Now that Psystar's counterclaim against Apple, based on an antitrust argument, has been dismissed, the company has embarked on a new legal twist: arguing that Apple has exceeded its rights granted under the U.S. Copyright Act. That could be a tough sell based on precedent.
Psystar's new line of argument is that the copyright act does not permit Apple to restrict Mac OS X to Apple labelled hardware and is asking the court to invalidates Apple's EULA and CMCA claims.
An attorney who has been following the case along with TMO, but wishes to remain anonymous, explained, in his opinion, the significant problems with Psystar's new approach.
"Despite its creativity, I think that Psystar's new counterclaims are also fatally flawed, because the Act gives Apple precisely the rights that Psystar disputes. As the Act permits a writer to restrict his novel to one publisher or a song to one record company, the Act permits the legitimate holder of a copyright to exclusively license the right to make reproductions of a copyrighted work. Indeed, an author can forbid the publication of a copyrighted work or license it to one or many or, as is the case with open source licenses, license a work to everyone according to certain terms.
"This broad right to license to one or many according to certain terms is what gives a copyright much, if not all, of its commercial value. Take that away, and you take away the very benefit that Congress meant to confer on authors by means of the Act.
"Psystar seeks to take away Apple's right, as a copyright holder, to exclusively license OS X to itself and to replace it with a rule that would require Apple and other copyright holders to license their copyrighted works to everyone on the same terms.
"However, under well settled precedent and practice, the Act places the decision on whether to license a copyrighted work exclusively or broadly or not at all to the copyrighted holder so that the copyright holder can enjoy the use and benefit of a legal monopoly for a period of time as set forth in the Act.
"The only restrictions on this right are those found in antitrust law, and Judge Alsup has already determined that Psystar's antitrust claims are fatally defective. So, there is nothing to do but create from whole cloth new restrictions on copyright, which appear neither in the Act or antitrust law."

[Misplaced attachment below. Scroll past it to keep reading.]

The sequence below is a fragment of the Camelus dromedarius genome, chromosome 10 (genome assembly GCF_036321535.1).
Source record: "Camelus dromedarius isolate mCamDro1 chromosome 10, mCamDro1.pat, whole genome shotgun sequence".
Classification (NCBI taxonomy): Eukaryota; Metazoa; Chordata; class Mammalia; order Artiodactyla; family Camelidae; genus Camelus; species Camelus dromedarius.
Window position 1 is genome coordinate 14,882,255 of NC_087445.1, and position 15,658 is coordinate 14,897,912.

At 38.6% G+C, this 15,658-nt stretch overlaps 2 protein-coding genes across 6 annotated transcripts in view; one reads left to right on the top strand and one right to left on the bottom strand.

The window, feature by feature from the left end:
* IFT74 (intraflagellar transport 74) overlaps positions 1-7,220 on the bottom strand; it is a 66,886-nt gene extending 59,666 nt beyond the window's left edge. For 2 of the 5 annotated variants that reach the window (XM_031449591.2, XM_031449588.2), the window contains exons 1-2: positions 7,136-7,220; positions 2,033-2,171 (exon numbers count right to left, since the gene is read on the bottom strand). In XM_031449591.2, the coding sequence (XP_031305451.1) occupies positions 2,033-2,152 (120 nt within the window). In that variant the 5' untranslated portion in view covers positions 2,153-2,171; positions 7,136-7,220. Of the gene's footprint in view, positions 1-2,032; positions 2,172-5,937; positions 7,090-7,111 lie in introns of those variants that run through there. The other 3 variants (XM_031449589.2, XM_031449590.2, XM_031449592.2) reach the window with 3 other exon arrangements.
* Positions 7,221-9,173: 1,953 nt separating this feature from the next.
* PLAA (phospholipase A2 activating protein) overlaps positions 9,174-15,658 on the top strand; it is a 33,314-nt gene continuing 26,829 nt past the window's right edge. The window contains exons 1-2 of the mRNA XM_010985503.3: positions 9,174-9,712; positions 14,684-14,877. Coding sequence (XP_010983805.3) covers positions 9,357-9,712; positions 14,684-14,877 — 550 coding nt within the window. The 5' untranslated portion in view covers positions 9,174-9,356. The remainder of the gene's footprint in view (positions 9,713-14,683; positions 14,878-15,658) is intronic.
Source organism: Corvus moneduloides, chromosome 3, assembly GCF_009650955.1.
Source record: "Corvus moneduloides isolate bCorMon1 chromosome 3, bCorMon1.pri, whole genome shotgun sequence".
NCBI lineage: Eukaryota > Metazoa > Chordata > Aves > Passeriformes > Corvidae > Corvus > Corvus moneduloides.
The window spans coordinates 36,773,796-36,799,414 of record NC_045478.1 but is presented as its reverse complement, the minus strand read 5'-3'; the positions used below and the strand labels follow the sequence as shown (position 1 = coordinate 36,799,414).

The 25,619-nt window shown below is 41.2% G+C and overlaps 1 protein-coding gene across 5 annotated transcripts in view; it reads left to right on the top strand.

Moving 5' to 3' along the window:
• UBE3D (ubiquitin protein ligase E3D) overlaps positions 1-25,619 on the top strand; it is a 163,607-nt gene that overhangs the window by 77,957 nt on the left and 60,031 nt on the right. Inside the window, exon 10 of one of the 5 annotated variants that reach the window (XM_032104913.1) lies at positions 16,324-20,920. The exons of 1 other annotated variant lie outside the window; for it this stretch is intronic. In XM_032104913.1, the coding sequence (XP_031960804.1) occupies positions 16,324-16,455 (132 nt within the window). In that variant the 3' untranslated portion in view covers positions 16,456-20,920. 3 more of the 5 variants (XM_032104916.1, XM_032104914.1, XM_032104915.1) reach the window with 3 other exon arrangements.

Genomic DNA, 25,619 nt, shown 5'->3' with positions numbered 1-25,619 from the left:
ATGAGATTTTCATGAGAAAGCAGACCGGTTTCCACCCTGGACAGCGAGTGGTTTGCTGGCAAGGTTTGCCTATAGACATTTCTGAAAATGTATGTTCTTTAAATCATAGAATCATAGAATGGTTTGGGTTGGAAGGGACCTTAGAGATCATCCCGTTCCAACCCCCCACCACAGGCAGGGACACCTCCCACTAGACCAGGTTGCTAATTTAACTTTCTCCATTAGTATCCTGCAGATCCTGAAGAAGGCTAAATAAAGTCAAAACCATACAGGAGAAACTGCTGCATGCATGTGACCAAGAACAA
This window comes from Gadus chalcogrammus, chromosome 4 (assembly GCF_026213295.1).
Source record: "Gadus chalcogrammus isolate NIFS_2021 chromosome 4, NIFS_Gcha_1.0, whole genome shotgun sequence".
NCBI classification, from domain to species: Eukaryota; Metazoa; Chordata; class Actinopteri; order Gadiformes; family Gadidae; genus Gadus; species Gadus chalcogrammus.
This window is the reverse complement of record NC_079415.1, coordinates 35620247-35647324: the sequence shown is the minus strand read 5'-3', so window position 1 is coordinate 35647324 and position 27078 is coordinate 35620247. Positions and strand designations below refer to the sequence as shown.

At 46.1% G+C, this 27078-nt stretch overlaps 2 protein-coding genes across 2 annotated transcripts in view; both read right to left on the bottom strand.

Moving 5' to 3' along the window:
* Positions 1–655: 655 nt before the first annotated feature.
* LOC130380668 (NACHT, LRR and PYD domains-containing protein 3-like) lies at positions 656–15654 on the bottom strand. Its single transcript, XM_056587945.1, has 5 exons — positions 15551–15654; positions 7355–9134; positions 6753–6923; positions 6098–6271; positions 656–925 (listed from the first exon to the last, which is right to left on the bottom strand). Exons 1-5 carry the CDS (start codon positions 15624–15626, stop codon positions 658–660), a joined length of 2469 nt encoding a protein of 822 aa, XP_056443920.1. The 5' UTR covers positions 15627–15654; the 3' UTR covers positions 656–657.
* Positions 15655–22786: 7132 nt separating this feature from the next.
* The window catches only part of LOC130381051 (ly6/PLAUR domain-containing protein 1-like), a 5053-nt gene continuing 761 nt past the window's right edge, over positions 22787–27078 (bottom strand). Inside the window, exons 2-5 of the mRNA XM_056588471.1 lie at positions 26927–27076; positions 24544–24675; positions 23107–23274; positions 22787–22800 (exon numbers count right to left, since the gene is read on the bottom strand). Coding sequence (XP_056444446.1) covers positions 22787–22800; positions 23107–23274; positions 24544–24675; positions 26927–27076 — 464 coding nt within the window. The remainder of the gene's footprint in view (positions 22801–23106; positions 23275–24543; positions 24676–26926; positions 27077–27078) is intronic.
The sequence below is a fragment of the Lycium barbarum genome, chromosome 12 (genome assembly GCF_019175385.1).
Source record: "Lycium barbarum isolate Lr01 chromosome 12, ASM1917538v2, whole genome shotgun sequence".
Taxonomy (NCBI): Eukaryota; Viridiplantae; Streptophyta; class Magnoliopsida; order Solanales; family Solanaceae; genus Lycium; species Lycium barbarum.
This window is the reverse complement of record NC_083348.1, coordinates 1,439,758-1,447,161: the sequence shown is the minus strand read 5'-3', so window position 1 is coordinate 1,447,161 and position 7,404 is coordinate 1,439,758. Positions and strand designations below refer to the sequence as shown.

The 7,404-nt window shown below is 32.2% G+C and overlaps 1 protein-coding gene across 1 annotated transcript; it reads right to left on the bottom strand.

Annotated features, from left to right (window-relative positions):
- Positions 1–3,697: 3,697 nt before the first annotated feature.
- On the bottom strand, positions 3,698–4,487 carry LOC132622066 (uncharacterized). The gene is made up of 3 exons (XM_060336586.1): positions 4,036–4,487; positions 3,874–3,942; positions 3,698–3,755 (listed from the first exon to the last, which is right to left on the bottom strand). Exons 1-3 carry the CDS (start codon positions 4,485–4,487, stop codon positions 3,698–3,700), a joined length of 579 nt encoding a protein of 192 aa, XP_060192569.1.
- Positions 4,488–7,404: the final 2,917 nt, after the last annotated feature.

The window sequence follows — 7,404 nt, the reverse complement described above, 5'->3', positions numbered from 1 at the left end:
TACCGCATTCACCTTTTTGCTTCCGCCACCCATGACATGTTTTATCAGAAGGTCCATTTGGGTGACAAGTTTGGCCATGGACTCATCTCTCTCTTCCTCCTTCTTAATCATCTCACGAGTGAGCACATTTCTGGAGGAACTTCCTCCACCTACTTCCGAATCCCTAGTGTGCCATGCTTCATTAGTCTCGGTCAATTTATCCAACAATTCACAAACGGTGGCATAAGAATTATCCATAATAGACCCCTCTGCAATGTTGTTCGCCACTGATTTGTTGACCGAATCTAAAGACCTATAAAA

Grasping at Straws
In other words, Psystar would like to see a new rule that says, when a competitor doesn't like that exclusive right afforded by the copyright law, it can seek a mandatory licensing even when anticompetitive effects are not present -- all in the name of healthy competition. This goes against well established legal precedent, and it's hard to see how Psystar can make that stick in a court well versed in copyright law, the Northern District of California.
Psystar's claim that Apple's copyright protection and licensing diminishes competition sounds good, but violates historical principles of protecting an author's rights.
The attorney continued with analysis:
"To the extent that a copyrighted work is valuable and superior to other copyrighted works, works that are expressed in that particular medium, it will win the competition against other instances of that medium. For example, popular band, such as the Coldplay, will sell more records with its record company than other records from other record companies.
"For Mac OS X, the tangible medium is a computer. To the extent that a customer prefers Mac OS X, he will choose a computer that has it over one that doesn't. That copyright affects competition in the medium which expresses it has never been a grounds for prohibiting exclusive licensing of copyrighted works. " [Emphasis added by TMO.]
Previously, the courts have only limited a copyright holder's Congressionally granted rights when the exercise of those rights have confered market (monopoly) power on the copyright holder and they use it to squeeze out the competition
Absent that argument, there does not appear to be a basis for Judge Alsup to find that Apple has misused its copyrights. Meanwhile, Psystar continues to accrue very large legal bills, so large that Apple wants to know if there is an an anonymous benefactor.